Centering artists’ voices, two current exhibitions at the Wheelwright Museum of the American Indian foreground connections to and experiences of place. Engaging historical consciousness, cultural memory, contemporary politics, and personal agency, Shonto Begay: Eyes of the World and Indigenous Women: Border Matters work together to reorient the viewer to alternative perspectives and narratives in the Southwest.
“I was what they call a generation of the walking traumas, because of the 13 boys that I grew up with very closely, there’s only three of us alive,” Begay told Forbes.com.
Begay’s personal history reaches back into an era difficult to imagine in a contemporary world.
He was born in a ceremonial Navajo hogan–a sacred home–to a mother who was a traditional Navajo rug weaver from the Bitter Water Clan. His father was a medicine man born to the Salt Clan. Begay grew up in the 1950s as one of 16 kids, herding sheep in the cinematically beautiful rock cliffs, canyons and chapparal-covered mountains of Kletha Valley, deep inside the Navajo Nation in tiny Shonto, Arizona.
“Shonto” in Diné translates to “sunshine spring.”
It wasn’t his tribal upbringing which created “a generation of the walking traumas,” the “trauma” Begay experienced came in the form of the dehumanizing U.S. government run Indian Boarding Schools. In the abusive and tragic annals of American History, the Indian Boarding Schools stand as particularly inhumane. Native American children torn from their families and sent far away into forced white, euro-centric cultural assimilation camps.
“Kill the Indian, save the man” was the mantra of these institutions founded on white supremacy with that operating philosophy as their only guiding principle.
“It was a casualty,” Begay says of his time in the boarding schools. “Mentally, physically–it took a lot of lives. A sense of hopelessness. It was a brutal situation. It was a really brutal experience. I survived it and that’s why I do art. It keeps me from going to a place where I don’t want to go.”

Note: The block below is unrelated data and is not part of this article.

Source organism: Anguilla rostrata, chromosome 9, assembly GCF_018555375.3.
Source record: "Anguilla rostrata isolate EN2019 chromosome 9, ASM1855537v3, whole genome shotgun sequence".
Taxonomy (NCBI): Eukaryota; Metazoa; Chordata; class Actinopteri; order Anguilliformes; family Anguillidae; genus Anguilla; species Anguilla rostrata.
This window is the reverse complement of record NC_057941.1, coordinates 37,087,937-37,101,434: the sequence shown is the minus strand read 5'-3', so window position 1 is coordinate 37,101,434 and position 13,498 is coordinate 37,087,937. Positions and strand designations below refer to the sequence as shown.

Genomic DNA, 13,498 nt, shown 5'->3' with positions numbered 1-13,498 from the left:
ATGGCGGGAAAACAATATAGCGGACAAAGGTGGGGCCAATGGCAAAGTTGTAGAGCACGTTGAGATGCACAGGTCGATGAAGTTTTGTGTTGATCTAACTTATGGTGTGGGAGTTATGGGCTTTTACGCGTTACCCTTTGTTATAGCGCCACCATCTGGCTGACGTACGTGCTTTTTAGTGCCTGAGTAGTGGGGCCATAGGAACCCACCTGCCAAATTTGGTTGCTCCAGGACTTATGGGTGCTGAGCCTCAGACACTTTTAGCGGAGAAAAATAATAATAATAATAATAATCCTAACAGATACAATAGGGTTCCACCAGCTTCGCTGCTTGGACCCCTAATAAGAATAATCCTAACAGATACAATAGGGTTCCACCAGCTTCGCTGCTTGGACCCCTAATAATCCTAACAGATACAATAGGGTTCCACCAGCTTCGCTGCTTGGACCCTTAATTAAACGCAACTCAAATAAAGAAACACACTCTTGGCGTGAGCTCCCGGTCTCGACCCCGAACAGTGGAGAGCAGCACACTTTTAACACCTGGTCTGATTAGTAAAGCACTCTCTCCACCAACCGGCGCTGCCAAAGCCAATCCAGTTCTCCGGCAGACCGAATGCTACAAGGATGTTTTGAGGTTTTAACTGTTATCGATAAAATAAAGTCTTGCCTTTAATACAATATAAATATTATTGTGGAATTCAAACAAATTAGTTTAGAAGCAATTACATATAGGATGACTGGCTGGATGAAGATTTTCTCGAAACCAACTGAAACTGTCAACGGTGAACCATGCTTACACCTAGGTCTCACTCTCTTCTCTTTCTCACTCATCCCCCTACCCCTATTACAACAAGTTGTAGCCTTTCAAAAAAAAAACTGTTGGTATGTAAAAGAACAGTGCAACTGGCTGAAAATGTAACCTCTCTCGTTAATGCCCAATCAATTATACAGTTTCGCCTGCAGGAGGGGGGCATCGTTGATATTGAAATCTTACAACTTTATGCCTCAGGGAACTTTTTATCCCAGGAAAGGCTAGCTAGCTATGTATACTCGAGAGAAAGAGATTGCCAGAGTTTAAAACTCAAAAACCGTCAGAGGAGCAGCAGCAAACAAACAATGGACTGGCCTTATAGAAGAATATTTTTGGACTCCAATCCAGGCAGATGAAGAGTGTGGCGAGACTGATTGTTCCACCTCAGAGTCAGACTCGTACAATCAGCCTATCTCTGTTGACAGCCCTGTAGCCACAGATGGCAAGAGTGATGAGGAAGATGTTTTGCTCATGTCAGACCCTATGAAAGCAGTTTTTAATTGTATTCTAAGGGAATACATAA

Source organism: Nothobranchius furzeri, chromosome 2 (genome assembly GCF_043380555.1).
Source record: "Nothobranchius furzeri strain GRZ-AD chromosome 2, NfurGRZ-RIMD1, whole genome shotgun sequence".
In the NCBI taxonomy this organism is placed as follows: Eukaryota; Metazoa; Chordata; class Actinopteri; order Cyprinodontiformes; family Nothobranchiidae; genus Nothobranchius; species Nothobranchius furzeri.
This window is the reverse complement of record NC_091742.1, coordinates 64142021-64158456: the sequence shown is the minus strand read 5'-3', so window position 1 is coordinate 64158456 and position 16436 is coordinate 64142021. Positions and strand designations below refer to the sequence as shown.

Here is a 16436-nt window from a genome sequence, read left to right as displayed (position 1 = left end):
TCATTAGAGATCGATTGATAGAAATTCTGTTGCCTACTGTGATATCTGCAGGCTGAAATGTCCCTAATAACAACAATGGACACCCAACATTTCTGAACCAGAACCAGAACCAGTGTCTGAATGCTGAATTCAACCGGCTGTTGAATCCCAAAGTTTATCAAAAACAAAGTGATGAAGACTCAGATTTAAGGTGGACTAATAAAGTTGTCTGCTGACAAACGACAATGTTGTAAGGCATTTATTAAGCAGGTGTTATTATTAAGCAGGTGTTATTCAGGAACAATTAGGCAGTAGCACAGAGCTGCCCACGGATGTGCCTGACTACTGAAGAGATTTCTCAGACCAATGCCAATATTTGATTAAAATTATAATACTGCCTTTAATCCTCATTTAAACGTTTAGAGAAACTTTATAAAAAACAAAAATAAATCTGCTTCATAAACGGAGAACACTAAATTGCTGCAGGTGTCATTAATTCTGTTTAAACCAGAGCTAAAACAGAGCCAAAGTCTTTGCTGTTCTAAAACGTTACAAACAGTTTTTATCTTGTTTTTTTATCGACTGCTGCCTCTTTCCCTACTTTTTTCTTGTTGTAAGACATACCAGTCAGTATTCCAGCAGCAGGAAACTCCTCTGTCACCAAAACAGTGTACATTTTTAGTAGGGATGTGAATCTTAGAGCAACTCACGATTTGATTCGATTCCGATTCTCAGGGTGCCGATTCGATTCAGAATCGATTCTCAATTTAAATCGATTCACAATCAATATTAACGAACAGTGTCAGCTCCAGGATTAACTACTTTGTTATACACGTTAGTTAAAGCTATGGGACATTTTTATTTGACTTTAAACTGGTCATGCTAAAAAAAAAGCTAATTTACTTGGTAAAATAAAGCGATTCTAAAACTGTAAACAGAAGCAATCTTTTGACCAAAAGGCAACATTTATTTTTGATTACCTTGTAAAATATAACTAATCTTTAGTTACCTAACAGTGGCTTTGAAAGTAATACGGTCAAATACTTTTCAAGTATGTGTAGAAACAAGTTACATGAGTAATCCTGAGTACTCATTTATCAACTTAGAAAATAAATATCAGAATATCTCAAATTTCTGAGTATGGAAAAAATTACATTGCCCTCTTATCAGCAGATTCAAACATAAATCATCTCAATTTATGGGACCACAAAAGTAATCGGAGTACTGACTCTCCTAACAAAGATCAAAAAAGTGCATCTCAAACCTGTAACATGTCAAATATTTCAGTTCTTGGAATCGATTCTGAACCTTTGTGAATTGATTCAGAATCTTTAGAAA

Shonto Begay: New Works Mark Sublette Medicine Man Gallery Tucson, AZ https://www.medicinemangallery.com/events Opens: April 24 – May 8, 2021. An exhibit of new works to coincide with The Shonto Show at the Wheelwright Museum of the American Indian in Santa Fe. Mark Sublette is a trusted expert on Shonto’s art career, having represented his artwork for more than 20 years.
Shonto Begay: Eyes of the World features the work of Navajo Neo-Impressionist artist Shonto Begay. Autobiographical in nature, his paintings visually narrate his connection to the Navajo landscape, personal histories, and cosmology. Shonto’s voice resonates throughout the exhibition, poetically complimenting individual artworks with in-depth storytelling and reflections on life, furthering the viewer’s understanding of art as an activity that creates objects of healing, beauty, and peace in a troubled world.
“My relationship with the Wheelwright Museum goes way back and deep. My father’s Diné prayer blessed this museum. The Wheelwright is guardian of our Diné Jish – the creative forces of scared visionaries,” Shonto says. “I am fortunate for my artwork to be in the Wheelwright Museum collection. My vision graces its walls with great validation.”
The striking beauty of the Dine’ land and culture meet the harsh realities of reservation life in Shonto: Eyes of the World, a solo exhibition featuring original paintings from the 1980s until present day. Autobiographical works tell the stunning story of boarding school life, bronco riding, heartfelt hippies, inspiring ancestors and the beautiful landscapes that fuel inspiration and the Navajo way of life, Hozho – walking in beauty. More than half the exhibit is from private collectors who purchased paintings in the past 30 years – most have never been shared with the public.
A separate gallery features the Wheelwright’s collection of Shonto ink (Bic pen) on paper drawings from the early 1990s depicting the Navajo legend creation story of the Hero Twins.